What’s your favorite studio tool? My Sakura electric cordless eraser.

What’s one of your favorite things about being an artist in Seattle? I feel like I’m more productive thanks to Seattle’s wet weather.

What’s one thing you want to make sure you do in your lifetime? Snorkel in the Great Barrier Reef.

Have you ever considered creating art under a pseudonym? Mama Bear, it just feels more like who I am now.

Are there any artists you know who have helped you become a better artist? Yes, Robin Kaneshiro was my mentor and first printmaking instructor. He has always been so generous with his time and amazing brain & heart.

How do you know when a piece is finished? It seems to me that knowing exactly when to quit is part of getting the work right. Sometimes I feel that work is finished when there’s not much more I can do without diminishing it.

What do you wish more people knew about what it’s like to be an artist? Sometimes there’s a misconception that artists are only capriciously working off an inspired moment, but all the productive artists I know plug away at their art practice daily in a very regimented way.


 

Michèle Landsaat

Michèle’s work explores the symbolic world hidden beneath the surface. As both a fine artist and children’s book illustrator-writer, she is a visual storyteller. She whimsically explores difficult themes, and her work reveals an underlying and universal vulnerability.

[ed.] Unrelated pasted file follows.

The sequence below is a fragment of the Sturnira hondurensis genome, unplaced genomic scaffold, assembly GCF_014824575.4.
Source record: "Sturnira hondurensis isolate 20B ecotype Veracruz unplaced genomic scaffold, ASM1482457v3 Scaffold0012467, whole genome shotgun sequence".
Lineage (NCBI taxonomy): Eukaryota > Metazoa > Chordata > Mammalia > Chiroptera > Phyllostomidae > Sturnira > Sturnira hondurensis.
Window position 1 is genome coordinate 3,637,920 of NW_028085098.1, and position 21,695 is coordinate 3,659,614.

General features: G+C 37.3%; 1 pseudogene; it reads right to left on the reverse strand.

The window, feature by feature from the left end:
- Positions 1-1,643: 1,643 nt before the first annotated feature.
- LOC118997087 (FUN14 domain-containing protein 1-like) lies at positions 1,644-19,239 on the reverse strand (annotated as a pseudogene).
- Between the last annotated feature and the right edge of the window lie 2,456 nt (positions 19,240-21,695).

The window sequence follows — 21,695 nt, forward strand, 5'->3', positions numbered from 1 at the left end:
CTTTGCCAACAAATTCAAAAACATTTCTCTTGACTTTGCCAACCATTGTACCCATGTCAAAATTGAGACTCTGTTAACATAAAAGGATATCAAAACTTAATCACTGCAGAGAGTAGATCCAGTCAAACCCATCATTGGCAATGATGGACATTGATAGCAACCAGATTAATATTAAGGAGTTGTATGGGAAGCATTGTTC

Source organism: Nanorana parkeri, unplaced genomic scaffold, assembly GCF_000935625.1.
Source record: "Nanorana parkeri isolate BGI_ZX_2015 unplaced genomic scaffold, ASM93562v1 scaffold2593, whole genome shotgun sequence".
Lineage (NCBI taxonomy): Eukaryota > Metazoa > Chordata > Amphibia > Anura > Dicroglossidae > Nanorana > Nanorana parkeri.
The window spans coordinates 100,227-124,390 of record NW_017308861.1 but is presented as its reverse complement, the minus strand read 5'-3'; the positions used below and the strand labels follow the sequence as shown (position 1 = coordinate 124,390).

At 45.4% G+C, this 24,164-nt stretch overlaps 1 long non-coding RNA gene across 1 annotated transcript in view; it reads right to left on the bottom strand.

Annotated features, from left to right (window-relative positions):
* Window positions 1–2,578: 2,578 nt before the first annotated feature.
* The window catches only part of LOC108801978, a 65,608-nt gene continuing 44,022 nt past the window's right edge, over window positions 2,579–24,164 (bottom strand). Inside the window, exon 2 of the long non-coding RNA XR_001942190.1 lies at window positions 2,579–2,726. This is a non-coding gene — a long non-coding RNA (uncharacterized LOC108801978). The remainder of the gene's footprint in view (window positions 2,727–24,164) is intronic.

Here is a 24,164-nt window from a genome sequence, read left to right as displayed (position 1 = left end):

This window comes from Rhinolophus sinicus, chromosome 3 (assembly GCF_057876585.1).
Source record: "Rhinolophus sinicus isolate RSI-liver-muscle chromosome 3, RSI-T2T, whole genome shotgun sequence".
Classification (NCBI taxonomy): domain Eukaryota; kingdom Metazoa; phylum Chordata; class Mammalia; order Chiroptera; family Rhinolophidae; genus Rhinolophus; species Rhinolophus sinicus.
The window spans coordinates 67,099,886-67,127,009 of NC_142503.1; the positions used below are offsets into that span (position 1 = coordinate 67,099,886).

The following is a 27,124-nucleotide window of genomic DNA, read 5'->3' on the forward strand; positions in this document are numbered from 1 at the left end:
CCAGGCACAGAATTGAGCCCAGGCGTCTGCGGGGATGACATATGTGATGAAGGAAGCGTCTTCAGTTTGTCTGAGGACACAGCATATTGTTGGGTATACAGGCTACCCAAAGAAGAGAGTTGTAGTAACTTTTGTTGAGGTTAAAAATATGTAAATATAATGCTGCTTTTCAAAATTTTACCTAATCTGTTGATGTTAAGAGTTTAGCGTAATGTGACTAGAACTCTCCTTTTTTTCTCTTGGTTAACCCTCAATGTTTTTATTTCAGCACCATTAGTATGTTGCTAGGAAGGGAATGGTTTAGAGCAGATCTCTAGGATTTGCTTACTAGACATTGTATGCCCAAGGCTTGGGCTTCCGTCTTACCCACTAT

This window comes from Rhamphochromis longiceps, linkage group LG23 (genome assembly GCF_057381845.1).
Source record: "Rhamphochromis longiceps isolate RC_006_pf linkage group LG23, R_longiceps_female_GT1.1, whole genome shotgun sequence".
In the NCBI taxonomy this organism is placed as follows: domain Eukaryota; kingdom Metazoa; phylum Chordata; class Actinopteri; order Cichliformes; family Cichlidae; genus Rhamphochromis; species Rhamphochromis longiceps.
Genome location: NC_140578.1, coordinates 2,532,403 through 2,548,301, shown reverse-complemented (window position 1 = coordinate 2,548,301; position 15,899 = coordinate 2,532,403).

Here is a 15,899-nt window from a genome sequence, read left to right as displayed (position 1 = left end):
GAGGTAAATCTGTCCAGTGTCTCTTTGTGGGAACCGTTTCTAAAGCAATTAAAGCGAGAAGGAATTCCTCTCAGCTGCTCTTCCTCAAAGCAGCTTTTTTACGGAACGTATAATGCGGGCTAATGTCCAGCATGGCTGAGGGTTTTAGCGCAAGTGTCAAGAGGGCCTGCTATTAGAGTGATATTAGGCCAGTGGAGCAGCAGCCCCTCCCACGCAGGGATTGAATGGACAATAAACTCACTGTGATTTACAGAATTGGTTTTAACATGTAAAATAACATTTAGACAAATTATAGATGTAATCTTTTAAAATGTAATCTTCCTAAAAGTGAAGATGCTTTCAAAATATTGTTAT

What’s your favorite studio tool? It’s a toss up between my etching needle and my teeny tiny knife cutter.

What’s your favorite part of the creative process? Carving and proofing a newly etched copper plate. Drawing an etching needle through the waxy ground, placing the plate in the acid bath, and pulling that first print.

Is there anything about the creative process that always feels difficult? The most difficult part of the creative process for me is knowing when a piece is finished. I often agonize over the last details of a print and I sometimes place it in my incubation drawer to get some distance and find clarity. One of my favorite pieces sat in that drawer for a year before I knew how to finish it!

What’s one of your favorite things about being an artist in Seattle? I spend a lot of time working in the print studio at Pratt Fine Arts Center. I feel very fortunate to be a part of a very supportive community of fellow artists.

What’s something important about your work that a lot of people don’t know about? My work often revolves around uncovering what is hidden, especially as it relates to the things we keep secret from ourselves.

When does inspiration most often strike you? In the mornings, I love to start making marks in my sketchbook without any preconceived notions of where it's going. If I just begin drawing a mark, amazingly it flows into something - and it’s usually something totally surprising. This process never ceases to amaze me.


 

Christine Lee